West Sussex offers some of the most picture-perfect countryside
in England. Meadows, hop fields, and forests nestle in rolling hills where the only movement comes from grazing sheep and roaming deer. Charming thatched-roof cottages and country pubs seem untouched by modern
Between the South Downs and the expanse of the Amberley Wildbrooks--a preserved wetland and nature reserve--the massive fortified castle of Amberley welcomes you to a genuine castle experience.
THE PAST Obviously, security was once an important consideration here. Marauding brigands and assaulting armies never had a chance when confronted by the castle's massive, sixty-foot-high stone
walls, soaring battlements, iron portcullis, and moat.
In 672 the Saxon king Caedwalla gave the lands where the castle now sits to Saint Wilfred, first bishop of Selsey. Eventually the property passed to the bishop of
Around 1100 Bishop Ralph Luffa of Chichester embarked on an ambitious building program in Sussex. (The first cathedral of Chichester and parts of the East Wing and Small Hall at Amberley still exist.) Not
much is known of the period until 1377, when King Richard II granted a license to crenellate to Bishop William Rede. The bishop then built the castle's tremendous curtain wall.
Bishops lived quite a luxurious
lifestyle back then, and their persons and possessions were coveted by peasants and French pirates who came up the Arun River from the coast. These men of the cloth required serious protection. Amberley's bishops could
swiftly mete out justice to any local agitators and made use of the castle's oubliette. (Only one other still exists in such good condition in England.)
Not until the Civil War did Amberley suffer the ravages of
battle. When the Royalist, John Goring, who lived in the castle in 1643, declared that he wasn't going to pay any more taxes to those "odious" Roundheads, Cromwell's soldiers laid the castle's Great Hall to waste.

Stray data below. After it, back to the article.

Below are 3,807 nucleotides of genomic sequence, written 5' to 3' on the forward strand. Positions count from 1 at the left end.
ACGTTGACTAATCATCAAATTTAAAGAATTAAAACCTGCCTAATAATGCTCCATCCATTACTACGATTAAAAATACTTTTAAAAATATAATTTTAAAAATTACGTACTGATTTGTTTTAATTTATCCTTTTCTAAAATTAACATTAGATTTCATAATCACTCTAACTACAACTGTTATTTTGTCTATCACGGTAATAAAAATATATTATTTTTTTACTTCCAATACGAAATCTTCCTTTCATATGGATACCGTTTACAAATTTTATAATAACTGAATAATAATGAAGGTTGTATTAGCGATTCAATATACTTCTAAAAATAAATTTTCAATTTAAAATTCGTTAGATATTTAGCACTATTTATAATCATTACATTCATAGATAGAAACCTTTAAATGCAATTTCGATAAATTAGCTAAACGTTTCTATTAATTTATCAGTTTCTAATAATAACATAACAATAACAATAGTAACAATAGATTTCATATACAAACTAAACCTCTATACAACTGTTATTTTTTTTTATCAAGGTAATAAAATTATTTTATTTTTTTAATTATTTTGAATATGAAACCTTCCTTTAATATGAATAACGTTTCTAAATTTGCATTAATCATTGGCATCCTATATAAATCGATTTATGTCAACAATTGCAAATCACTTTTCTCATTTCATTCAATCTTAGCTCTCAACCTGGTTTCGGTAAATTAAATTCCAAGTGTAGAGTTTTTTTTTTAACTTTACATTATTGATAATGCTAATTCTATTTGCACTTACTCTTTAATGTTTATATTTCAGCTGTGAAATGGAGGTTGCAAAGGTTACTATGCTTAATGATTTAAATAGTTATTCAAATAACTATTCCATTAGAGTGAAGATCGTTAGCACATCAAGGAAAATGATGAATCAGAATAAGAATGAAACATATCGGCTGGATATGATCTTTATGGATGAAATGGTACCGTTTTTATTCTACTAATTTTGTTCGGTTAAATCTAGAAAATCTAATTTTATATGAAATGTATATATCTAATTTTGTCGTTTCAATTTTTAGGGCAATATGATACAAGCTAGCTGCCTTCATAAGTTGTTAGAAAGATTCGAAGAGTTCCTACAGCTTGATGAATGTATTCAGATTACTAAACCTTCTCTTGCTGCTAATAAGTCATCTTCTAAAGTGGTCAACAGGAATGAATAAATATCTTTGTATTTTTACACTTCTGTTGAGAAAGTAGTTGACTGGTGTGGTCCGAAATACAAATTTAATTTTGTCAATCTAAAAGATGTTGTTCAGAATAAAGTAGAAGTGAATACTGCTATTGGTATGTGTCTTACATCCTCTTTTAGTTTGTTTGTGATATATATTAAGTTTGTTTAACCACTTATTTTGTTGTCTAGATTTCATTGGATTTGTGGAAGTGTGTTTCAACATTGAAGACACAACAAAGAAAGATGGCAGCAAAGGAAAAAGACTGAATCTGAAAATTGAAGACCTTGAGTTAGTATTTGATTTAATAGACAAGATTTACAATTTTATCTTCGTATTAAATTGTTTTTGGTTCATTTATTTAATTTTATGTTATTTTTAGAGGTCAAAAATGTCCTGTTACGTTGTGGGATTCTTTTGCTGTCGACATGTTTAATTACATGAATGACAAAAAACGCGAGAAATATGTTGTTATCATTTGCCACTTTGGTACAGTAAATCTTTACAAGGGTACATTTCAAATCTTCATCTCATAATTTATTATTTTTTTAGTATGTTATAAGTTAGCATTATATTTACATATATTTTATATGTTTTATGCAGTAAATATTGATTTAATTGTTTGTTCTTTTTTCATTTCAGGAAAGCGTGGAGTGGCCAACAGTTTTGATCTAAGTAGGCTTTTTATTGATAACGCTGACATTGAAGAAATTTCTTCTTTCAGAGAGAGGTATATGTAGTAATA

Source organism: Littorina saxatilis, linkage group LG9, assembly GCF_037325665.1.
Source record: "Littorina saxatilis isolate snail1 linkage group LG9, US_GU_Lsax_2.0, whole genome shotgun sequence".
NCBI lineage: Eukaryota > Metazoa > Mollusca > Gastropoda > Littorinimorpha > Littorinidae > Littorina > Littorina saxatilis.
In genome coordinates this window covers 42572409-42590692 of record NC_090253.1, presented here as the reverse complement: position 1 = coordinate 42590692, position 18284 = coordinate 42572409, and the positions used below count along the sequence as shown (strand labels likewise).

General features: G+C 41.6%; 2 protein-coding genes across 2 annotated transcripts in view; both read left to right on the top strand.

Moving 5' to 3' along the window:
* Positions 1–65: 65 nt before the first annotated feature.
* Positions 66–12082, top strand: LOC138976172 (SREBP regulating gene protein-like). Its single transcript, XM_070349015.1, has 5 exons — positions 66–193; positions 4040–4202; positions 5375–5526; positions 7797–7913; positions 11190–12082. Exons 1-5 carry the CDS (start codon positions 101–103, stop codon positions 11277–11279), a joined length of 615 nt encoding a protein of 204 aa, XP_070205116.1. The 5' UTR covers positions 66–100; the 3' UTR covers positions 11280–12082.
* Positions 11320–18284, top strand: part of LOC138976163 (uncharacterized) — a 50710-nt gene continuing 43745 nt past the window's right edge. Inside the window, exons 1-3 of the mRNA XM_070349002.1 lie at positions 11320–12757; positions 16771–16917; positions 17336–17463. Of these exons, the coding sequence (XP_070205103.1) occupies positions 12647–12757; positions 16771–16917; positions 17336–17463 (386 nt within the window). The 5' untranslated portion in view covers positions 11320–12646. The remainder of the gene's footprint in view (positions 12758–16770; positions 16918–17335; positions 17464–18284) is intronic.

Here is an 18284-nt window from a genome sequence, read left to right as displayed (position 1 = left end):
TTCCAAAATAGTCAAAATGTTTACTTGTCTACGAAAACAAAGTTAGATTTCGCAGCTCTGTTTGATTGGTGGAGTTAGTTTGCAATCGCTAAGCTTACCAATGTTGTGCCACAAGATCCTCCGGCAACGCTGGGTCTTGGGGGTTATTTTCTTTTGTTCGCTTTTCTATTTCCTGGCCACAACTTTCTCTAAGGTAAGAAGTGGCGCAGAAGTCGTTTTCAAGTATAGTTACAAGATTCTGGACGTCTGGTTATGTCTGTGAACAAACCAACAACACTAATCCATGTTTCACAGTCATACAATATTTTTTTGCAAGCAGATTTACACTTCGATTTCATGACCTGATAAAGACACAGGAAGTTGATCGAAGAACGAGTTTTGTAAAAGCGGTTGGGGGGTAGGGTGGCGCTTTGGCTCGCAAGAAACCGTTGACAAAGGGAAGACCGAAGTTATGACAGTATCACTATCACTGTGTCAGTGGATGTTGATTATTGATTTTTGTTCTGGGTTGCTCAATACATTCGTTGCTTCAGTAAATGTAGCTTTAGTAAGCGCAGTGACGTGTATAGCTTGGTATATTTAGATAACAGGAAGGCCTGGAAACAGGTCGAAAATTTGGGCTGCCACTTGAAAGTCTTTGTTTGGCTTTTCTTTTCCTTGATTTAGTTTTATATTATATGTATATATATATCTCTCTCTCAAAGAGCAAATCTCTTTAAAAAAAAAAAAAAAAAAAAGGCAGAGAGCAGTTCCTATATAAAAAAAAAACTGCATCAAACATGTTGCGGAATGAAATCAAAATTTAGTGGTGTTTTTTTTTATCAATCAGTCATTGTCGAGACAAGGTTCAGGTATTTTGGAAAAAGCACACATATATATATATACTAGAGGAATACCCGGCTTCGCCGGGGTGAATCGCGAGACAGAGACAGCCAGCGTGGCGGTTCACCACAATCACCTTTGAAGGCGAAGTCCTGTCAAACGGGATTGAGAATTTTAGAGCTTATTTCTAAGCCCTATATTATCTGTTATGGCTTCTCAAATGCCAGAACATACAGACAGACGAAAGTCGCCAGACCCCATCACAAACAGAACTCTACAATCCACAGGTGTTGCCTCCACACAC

Several years later King Charles II visited the loyal Mr. Goring at the castle. A second royal visit from this king inspired the mural in the Queen's Room, which is now the dining room.
The fifteenth duke of Norfolk
bought the property in 1893 and began the long restoration work that is being continued by the present owners.
THE PRESENT The only threatening presence here nowadays comes from the
peacocks who stand sentry duty on the walls and grass-covered moat, which now serves as a croquet lawn. Through the portcullis, you enter a large courtyard where a stone walkway leads to the hotel.
accommodations have come a long way from the dank oubliettes. Each uniquely decorated room bears a medieval ambiance and is named for a Sussex castle. Proprietress Joy Cummings has furnished each with antiques,
brass or four-poster beds, and fabrics in lovely shades of turquoise and terra-cotta or lilac and pale green. The Herstmonceux and Pevensey rooms each have a secret doorway leading to the battlements, and the Arundel
and Amberley rooms have gas fireplaces and stunning windows set in stone recesses. The Chichester Room, decorated in shades of deep red and blue, not only has a fireplace and beamed ceiling, but a six-foot-long
four-poster bed and an enormous bathroom with an outstanding view from its oversize whirlpool bath.
In the barrel-vaulted Queen's Room Restaurant, you can feast on classic French and traditional
English cuisine served on Wedgwood china and Dartington crystal. Lancet windows provide views of the graceful English countryside.
Amberley, Nr. Arundel, West Sussex BN18 9ND. Tel:
011-44-1798-831-992. Fax: 011-44-1798-831-998.
Rooms: 15; all with bath. Rates: Very expensive; doubles from £130; includes breakfast and tax. Dates closed:
Open all year. Dining facilities: Restaurant. Children: No discounts. Facilities for disabled: None. On-site recreation:
Archery; shooting; falconry; croquet; horseback riding. Nearby diversions: Golf; ballooning; Arundel Castle; Glyndebourne; Chichester Cathedral; Petworth House; Goodwood House. Proprietors:
Joy and Martin Cummings. Operated as a hotel since: 1989. U.S. representative: Josephine Barr; Small Luxury Hotels of the World; Euro-Connection.
From London, take A24 south. Turn west on A283 to Storrington. In Storrington, continue southwest on B2139. The castle is on the right and is marked by a very small signpost. Try to arrive during daylight.